Justin Bieber didn't show up seeking redemption, Miley Cyrus got shut out and Kanye West's invite got lost in the mail. It almost seemed like the producers of the 56th annual Grammy Awards went out of their way to ensure the show would be uneventful.
In that regard, the broadcast was a resounding success. Hosted once again by LL Cool J, the event stretched well past its designated three-hour time slot. Some awards were presented between the extended jam sessions, odd collaborations and endless piano ballads - congratulations Lorde and Daft Punk! - but not many. We rank all the performances, from best to worst, from music's biggest night of back-slapping.
The all-star mashup, led by Williams, played a wedding-reception-worthy version of the huge summer hit "Get Lucky," leading into Stevie Wonder's "Another Star." The band, which won the album of the year and record of the year prizes, was great, but the best part was watching the luminaries in the audience - people like Paul McCartney, Steven Tyler, Katy Perry, Beyoncé and Bruno Mars - joyously showing off their shaky dance moves.
Macklemore and Ryan Lewis
The independent Seattle rap duo, winners of the best new artist prize, received a lot of criticism leading up to the awards show, but the group's production of the equality anthem, "Same Love," was one of night's rare hair-raisers, touting a full band production and Queen Latifah officiating over the marriage of 33 different couples - gay, straight and in-between. Then Madonna showed up in a white suit and cowboy hat looking a bit like Col. Sanders, singing a country lounge version of her ancient hit "Open Your Heart." It was so good it made Keith Urban cry, and he's less human than the Daft Punk 'bots.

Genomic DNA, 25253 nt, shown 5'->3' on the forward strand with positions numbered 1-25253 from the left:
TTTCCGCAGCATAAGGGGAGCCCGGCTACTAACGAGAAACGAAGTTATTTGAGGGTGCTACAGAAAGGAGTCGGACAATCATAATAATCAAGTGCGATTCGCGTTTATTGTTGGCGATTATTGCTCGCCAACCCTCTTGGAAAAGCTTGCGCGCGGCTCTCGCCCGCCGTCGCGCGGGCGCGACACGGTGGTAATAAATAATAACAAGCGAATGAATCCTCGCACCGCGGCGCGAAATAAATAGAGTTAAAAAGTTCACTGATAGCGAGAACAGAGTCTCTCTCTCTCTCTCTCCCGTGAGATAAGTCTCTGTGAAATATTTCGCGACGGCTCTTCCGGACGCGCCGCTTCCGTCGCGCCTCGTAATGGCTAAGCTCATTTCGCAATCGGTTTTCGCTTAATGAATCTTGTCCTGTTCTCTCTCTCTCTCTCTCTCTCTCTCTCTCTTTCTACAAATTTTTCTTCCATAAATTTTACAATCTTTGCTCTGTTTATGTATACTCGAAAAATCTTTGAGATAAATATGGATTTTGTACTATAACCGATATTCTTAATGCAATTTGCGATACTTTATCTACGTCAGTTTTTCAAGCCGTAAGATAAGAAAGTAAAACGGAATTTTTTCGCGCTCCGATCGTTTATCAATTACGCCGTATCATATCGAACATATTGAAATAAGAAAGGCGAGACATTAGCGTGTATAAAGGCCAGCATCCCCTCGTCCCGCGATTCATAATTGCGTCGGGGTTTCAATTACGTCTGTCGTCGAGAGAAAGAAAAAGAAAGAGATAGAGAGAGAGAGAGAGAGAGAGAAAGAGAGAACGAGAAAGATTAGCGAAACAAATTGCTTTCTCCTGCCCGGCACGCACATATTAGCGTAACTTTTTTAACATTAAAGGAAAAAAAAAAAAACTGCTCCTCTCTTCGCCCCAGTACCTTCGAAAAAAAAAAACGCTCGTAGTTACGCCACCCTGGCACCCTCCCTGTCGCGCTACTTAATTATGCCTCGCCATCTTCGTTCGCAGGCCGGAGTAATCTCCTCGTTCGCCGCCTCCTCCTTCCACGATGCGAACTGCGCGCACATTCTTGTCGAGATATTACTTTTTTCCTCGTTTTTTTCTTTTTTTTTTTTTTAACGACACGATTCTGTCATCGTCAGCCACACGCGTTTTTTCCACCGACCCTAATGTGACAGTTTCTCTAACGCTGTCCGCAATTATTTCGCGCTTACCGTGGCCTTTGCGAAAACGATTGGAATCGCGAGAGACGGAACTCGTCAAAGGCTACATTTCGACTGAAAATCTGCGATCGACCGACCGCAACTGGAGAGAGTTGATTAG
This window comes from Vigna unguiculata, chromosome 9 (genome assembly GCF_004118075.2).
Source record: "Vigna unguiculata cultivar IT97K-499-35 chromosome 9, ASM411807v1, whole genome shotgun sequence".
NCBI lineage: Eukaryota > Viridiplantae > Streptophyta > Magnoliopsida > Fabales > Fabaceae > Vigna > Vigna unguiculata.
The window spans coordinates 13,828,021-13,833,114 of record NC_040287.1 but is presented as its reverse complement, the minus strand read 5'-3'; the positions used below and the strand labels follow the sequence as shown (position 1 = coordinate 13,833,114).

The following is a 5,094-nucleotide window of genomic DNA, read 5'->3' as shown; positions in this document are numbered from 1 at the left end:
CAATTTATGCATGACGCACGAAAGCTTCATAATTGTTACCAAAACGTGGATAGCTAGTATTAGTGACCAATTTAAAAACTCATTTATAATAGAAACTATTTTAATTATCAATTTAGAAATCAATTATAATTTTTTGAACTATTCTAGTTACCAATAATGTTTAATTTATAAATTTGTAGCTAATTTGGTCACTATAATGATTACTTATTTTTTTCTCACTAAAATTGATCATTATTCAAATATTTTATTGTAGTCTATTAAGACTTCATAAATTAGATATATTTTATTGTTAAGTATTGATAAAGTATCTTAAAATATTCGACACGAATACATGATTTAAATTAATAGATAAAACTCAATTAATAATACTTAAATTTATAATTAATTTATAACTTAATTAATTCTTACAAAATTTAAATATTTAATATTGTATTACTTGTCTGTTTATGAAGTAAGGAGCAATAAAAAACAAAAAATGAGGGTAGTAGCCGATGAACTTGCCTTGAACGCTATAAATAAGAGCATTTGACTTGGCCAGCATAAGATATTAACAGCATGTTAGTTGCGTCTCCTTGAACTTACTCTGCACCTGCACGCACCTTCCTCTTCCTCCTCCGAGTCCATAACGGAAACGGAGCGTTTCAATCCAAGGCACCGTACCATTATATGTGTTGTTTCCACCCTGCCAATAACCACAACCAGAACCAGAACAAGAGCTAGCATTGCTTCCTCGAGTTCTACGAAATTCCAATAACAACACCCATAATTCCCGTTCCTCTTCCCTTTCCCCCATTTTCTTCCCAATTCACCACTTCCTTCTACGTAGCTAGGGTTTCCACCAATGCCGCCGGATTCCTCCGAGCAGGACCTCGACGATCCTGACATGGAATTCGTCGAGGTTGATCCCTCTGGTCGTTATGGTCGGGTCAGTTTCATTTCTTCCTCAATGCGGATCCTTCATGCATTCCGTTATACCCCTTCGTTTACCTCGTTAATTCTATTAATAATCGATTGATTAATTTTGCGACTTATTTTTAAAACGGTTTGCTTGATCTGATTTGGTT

Wearing Farrah Fawcett hair and head-banging away, the singer opted to play the weepy piano ballad "All Too Well" off of her "Red" album. Coming an hour into the show, it wasn't exactly the jolt any of her other recent singles could have given the evening ("I Knew You Were Trouble," "Everything Has Changed") but it still proved she's a powerhouse performer who keeps getting better and better.
Appearing like a burlesque dancer in fog of dry ice, Beyoncé gave a kitchen chair the time of its life as she opened the show with a steamy version of her song "Drunk in Love." Although at least 20 percent of the lyrics were bleeped out and her lip-syncing gave us serious "American Bandstand" flashbacks, it still got the show off on the right note - especially when husband Jay-Z showed up in a tuxedo to add a few verses.